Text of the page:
The trader’s gap between novelty and mastery

Njabulo NsibandeLatest, Village Trader

A lush green valley of 1000 hills

DALL·E The lush green valley of 1000 hills

I’ve been trading consistently for about 4 years now, thinking that I’ve mastered the discipline of it. I also thought that making trading errors (i.e. deviating from my trading principles) was now behind me.

Towards the end of 2023 I made said errors. I took trades I shouldn’t have taken. I also caught myself starting to lose my head – and I knew this because I had seen that movie before. So I did what I had decided I would do, should I start losing my head again while trading, and that was to go flat. When I closed all positions, I gathered myself and then started trading again. All things considered, I reacted well to the situation.

What I realized from that experience is that the gap between novelty and mastery creates the illusion of mastery.

The illusion of mastery

Let me explain: Imagine you’re driving from Sandton to Durban. You’d first have to navigate Sandton’s roads to get to the highway which connects you to the N3 to Durban.  Once you get to Durban you then have to navigate Durban’s roads to your exact destination.

The initial navigation to get to the highway is similar to learning how to trade. You have to pay attention to a lot of things and be actively involved in the learning process. And this involves a lot of turning, stopping, changing gears, etc.

During this stage of our journey, everything we do is active. Our learning and lessons are active, our development is active, and we’re aware of what we’re learning while learning it.

But then when we reach the highway. There isn’t much to do now, other than to keep the car on the road. We no longer stop, turn or change gears as often as we did at first. We broke through the level of novelty and the learning becomes less active.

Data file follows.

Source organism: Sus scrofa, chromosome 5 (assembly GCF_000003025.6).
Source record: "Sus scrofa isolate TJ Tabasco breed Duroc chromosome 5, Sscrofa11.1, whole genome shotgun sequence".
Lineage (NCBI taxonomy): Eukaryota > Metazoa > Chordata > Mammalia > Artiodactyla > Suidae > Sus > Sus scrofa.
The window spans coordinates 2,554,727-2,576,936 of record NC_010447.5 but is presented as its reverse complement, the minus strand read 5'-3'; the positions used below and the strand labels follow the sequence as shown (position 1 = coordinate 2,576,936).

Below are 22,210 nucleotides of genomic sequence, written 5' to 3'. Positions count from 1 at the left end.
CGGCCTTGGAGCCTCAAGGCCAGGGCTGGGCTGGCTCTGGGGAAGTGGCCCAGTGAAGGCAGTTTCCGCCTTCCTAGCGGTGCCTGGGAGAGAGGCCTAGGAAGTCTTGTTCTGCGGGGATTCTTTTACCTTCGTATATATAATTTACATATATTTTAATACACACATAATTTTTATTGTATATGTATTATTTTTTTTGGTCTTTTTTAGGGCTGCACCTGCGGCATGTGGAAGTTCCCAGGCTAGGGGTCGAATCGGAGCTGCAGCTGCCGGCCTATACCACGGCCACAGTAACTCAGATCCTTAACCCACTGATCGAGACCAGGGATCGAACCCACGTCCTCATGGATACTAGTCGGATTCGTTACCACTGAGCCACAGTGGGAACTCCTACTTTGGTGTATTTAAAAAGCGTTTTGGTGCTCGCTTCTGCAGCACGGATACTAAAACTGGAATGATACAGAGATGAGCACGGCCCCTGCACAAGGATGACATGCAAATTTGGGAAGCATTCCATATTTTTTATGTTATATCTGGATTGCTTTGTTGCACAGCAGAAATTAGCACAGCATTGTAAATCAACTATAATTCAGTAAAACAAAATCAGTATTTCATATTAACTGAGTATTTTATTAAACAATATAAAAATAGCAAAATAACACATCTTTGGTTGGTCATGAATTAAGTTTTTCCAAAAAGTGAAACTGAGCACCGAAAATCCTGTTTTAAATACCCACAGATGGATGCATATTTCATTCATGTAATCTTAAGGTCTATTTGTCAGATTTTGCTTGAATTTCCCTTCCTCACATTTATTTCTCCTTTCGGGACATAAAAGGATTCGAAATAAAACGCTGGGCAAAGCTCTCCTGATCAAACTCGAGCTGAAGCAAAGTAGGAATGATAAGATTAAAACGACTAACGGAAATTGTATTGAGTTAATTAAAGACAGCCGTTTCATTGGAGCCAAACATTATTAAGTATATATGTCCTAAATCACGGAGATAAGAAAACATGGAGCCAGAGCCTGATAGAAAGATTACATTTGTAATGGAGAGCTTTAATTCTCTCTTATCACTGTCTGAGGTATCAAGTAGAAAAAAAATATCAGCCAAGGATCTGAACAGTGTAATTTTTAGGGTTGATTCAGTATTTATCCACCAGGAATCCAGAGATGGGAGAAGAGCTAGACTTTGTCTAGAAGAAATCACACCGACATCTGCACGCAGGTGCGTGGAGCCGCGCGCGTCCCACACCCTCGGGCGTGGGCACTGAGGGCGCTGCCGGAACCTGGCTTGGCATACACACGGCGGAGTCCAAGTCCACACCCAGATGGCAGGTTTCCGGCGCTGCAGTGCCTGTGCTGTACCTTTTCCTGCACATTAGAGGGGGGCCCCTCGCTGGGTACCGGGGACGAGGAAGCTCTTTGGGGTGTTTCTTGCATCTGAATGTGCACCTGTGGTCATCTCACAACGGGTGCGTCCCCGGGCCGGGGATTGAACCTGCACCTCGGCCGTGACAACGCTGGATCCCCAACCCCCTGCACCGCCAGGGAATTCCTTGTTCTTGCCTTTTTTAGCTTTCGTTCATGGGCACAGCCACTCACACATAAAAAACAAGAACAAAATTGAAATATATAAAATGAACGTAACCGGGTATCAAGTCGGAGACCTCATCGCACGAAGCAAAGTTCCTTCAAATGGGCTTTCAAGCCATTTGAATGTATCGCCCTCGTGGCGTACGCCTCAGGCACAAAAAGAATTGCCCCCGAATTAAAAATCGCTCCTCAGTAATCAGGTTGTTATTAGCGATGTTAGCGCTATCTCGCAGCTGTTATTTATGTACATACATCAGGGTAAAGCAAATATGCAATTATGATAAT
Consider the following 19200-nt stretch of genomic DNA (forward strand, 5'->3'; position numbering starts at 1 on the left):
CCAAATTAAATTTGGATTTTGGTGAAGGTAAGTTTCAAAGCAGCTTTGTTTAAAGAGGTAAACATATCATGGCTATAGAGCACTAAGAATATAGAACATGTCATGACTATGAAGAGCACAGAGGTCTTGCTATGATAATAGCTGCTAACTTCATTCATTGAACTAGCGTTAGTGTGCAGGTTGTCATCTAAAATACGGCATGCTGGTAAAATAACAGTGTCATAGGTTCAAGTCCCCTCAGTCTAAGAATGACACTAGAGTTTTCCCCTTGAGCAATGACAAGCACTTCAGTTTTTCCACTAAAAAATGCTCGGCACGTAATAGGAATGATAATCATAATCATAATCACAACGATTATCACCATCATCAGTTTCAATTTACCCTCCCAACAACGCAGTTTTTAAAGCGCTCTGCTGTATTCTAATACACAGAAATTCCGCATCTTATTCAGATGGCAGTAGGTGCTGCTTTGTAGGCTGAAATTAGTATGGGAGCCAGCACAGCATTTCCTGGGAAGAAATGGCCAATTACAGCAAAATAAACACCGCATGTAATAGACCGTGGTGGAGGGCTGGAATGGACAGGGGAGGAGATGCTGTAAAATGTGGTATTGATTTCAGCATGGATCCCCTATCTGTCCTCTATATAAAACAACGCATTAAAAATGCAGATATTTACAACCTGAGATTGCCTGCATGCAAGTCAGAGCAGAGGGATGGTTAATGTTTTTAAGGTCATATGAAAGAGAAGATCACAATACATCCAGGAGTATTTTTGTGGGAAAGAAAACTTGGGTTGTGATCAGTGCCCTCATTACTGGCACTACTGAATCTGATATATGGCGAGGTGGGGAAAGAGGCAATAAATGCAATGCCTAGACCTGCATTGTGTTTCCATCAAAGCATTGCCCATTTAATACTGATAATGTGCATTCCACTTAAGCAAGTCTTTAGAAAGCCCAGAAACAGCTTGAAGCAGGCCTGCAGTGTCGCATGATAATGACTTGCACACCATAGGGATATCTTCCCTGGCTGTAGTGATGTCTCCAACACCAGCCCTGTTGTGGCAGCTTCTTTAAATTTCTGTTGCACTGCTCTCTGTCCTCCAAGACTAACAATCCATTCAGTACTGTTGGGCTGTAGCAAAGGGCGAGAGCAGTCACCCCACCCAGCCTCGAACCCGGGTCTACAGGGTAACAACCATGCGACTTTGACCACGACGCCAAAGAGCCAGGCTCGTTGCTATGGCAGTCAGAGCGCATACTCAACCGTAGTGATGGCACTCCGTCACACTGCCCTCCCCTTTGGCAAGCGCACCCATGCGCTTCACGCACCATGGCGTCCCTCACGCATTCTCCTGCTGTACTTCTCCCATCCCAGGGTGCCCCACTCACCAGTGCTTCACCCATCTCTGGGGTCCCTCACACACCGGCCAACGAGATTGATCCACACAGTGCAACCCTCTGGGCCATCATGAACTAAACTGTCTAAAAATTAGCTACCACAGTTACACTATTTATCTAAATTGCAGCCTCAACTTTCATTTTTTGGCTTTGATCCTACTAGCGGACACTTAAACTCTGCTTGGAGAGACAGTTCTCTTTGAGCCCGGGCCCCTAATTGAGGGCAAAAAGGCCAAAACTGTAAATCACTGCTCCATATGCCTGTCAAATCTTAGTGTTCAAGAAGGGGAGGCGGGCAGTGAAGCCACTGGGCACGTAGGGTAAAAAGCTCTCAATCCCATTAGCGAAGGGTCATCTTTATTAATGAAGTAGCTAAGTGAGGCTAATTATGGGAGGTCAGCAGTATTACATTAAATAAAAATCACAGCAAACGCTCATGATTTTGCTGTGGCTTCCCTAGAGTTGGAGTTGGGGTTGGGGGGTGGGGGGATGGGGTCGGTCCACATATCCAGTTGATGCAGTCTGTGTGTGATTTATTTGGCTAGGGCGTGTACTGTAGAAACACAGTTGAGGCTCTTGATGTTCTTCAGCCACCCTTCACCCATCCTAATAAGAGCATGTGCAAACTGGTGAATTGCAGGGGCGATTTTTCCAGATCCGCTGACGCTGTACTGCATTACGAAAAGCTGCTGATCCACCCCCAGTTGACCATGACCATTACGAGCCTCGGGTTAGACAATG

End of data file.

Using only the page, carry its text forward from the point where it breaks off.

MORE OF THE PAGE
We’re not quite there yet but we’re not novices any more. We’ve entered the gap between novelty and mastery.

This gap can be dangerous and detrimental to your progress because it can trick you into thinking that there’s nothing else to learn once you’ve gone through the novelty. But that would be like thinking there’s no need to hold the steering wheel, watch the road for other cars or change gears now and then, simply because you’re on a highway that leads straight to your destination.

I realised I was/am in that gap in my trading journey – while my ego thought I’d already arrived. But my trading error(s) were like toll gates slowing me down.

This realisation was quite helpful in reminding me of the importance of humility when embarking on this journey. It also reminded me that the journey is long, that the learning never ends and that I still have to keep my eyes on the road and my hands on the wheel.

Will I ever arrive? Well, I don’t think the destination is an illusion. But I’m enjoying the ride.


Njabulo Kelvin NsibandeTraders share a peculiar characteristic: they’re fiercely competitive, but only with themselves. In practice this means that they see every outcome as an opportunity to learn, and they’re brutally honest about both their failures and successes. This also means that they’re hungry for knowledge. They don’t sleep easy with unanswered questions. And they’re seldom satisfied with just one answer.

Njabulo Nsibande is a founder of Village Trader, and Sakha Ingcebo investment club. His interest in trading began in 2016, alongside a rash of Instagram ‘fx traders’…

Find him on Twitter: @njabulo_goje.


Golden years done right. Meet our latest retiree twenty years into retirement
The looming commodity cliff
First quarter ETF winners and losers
The basic principles of capital gains tax